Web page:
18. 18. The system of claim 14, wherein the access point is further operable to:
    receive a probe request from a device, the probe request including a reference turnover activity value;
    generate a current turnover activity value;
    compare the reference turnover activity value to the current turnover activity value; and
    generate a probe response when the current turnover activity value is less than the reference turnover activity value.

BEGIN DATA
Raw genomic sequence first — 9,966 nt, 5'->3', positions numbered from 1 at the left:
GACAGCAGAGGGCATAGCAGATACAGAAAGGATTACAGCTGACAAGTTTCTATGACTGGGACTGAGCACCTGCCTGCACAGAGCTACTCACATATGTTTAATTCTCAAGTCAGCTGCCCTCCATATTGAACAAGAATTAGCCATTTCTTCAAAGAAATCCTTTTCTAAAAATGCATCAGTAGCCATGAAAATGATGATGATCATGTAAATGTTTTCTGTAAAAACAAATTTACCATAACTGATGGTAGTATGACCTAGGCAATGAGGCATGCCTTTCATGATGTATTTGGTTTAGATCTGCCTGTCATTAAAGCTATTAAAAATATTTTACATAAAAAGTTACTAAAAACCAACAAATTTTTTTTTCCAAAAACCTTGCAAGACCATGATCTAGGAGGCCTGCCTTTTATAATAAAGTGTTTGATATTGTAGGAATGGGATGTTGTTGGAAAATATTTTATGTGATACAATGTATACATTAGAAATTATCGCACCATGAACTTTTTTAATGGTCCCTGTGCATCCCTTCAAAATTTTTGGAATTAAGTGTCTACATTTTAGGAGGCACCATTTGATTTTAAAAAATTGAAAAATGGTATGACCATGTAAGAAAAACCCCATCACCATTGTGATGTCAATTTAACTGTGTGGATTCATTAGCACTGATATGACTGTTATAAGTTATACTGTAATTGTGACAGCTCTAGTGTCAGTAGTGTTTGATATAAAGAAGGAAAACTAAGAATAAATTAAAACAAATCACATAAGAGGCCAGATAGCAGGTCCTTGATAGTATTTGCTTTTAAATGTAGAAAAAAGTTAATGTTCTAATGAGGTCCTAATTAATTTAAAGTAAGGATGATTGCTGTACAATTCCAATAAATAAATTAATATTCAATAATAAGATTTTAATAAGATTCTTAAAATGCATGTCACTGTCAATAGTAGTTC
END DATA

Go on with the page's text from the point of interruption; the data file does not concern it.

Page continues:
19. 19. The system of claim 18, wherein the access point is further operable to:
    prevent further communication with the device in response to the current turnover activity value exceeding the reference turnover activity value.
US14673359 2015-03-30 2015-03-30 System and method for controlling network signaling loads in a wireless network Pending US20160295497A1 (en)